It is anybody’s knowledge that a manager cannot effectively supervise the activities of an infinite number of subordinates.
Span of Management
It is anybody’s knowledge that a
manager cannot effectively supervise the activities of an infinite number of
subordinates. This is because of the limitations of time, energy and skills.
These limitations place natural limit on the number of subordinates that a
manager can effectively supervise. But for this limit, organizations would have
not taken the pyramid shape. Span of management refers to the number of
subordinates that report directly to a manager. The traditional thinking was
that an effective span involved some definite number of subordinates. For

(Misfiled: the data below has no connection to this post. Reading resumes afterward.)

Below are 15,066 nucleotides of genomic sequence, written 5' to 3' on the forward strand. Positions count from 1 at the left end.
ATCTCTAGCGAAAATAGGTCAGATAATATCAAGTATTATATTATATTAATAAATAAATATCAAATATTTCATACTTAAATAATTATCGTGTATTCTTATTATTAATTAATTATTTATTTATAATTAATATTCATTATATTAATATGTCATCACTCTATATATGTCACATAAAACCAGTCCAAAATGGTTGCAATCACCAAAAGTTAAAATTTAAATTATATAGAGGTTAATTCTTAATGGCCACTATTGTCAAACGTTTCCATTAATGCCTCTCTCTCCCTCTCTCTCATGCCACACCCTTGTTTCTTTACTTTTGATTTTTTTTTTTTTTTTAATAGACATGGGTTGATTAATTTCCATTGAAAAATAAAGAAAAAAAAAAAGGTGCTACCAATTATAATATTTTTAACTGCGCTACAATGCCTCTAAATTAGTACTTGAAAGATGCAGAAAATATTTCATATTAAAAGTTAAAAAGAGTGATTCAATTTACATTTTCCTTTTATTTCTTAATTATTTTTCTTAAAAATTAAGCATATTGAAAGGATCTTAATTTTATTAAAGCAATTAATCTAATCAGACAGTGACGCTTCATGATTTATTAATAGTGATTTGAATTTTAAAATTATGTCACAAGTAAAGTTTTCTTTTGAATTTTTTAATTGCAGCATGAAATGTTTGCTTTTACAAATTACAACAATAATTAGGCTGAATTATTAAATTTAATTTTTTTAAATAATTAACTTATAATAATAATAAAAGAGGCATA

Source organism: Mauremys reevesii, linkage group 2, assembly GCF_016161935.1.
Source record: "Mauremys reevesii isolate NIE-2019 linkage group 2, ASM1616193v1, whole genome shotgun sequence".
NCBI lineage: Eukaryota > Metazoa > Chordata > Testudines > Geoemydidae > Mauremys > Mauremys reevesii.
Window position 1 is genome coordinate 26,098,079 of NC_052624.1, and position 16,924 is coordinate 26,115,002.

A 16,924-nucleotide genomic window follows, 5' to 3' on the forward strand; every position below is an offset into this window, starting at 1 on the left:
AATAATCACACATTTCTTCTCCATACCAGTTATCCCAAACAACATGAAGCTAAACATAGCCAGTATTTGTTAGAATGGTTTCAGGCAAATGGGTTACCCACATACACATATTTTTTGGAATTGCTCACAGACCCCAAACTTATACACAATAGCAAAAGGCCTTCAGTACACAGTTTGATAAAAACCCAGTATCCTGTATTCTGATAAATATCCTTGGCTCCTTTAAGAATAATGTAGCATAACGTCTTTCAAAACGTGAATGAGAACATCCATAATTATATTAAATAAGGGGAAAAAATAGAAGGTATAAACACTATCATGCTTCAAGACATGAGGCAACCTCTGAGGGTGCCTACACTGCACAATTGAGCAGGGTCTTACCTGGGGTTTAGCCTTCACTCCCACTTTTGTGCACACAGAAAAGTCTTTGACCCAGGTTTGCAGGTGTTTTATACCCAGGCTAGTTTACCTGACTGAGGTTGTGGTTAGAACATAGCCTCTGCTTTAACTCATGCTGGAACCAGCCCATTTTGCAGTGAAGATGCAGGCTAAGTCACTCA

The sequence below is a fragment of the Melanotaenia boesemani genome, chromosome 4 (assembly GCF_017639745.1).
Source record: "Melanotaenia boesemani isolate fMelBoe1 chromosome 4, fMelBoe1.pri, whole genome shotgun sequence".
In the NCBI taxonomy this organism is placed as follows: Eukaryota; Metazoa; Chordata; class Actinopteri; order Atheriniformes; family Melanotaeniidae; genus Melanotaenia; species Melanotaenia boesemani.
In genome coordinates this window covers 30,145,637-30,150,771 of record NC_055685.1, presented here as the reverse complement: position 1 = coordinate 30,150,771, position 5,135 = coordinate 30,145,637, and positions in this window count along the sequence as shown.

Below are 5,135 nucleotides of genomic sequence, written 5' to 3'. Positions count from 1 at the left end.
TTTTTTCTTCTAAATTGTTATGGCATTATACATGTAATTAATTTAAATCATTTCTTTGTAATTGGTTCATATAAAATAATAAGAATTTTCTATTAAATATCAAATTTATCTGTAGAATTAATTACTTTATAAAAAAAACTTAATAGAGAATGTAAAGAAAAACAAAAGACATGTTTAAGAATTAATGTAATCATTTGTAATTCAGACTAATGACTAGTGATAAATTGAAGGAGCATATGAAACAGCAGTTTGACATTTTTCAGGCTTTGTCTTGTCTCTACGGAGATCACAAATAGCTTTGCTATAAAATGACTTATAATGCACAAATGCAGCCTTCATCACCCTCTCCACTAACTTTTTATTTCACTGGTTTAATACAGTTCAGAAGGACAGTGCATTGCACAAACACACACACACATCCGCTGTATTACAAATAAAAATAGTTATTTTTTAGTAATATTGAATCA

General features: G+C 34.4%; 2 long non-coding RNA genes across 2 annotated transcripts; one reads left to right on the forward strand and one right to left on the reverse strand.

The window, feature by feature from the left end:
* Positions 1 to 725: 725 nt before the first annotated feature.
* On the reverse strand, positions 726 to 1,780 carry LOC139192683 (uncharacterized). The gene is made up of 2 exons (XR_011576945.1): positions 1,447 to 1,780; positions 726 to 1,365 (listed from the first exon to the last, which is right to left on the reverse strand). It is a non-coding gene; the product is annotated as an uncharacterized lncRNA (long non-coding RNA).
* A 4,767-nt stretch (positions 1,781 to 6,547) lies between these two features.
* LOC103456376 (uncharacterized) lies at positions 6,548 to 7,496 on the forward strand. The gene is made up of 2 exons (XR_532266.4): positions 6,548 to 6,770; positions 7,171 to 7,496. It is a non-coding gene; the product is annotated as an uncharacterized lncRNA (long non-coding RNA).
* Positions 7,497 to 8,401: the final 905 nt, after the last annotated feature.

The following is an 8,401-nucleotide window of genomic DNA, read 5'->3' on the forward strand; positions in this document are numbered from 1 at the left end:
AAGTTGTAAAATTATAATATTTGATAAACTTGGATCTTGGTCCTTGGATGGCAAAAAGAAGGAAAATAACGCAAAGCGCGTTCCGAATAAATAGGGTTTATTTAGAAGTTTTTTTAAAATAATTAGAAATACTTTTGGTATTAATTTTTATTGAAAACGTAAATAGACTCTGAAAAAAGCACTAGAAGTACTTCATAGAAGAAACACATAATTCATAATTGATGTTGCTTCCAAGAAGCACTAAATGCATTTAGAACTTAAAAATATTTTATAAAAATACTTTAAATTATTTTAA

example, Lyndall Urwick found “the ideal number of subordinates for all
superior positions to be four and at the lower level of the organization, the
number may be eight or twelve”. Often, one of the first things done by an
organizational analyst or consultant was to count the number of subordinates
reporting to each manager. In each instance, when the number exceeded a
definite figure, say – six or eight, there would be a recommendation to narrow
the span. Thus, the thinking of the classical theorists about the span revolved
around a definite number.
Tags : Management Concepts & Organisational Behaviour - Organisation Structure And Design
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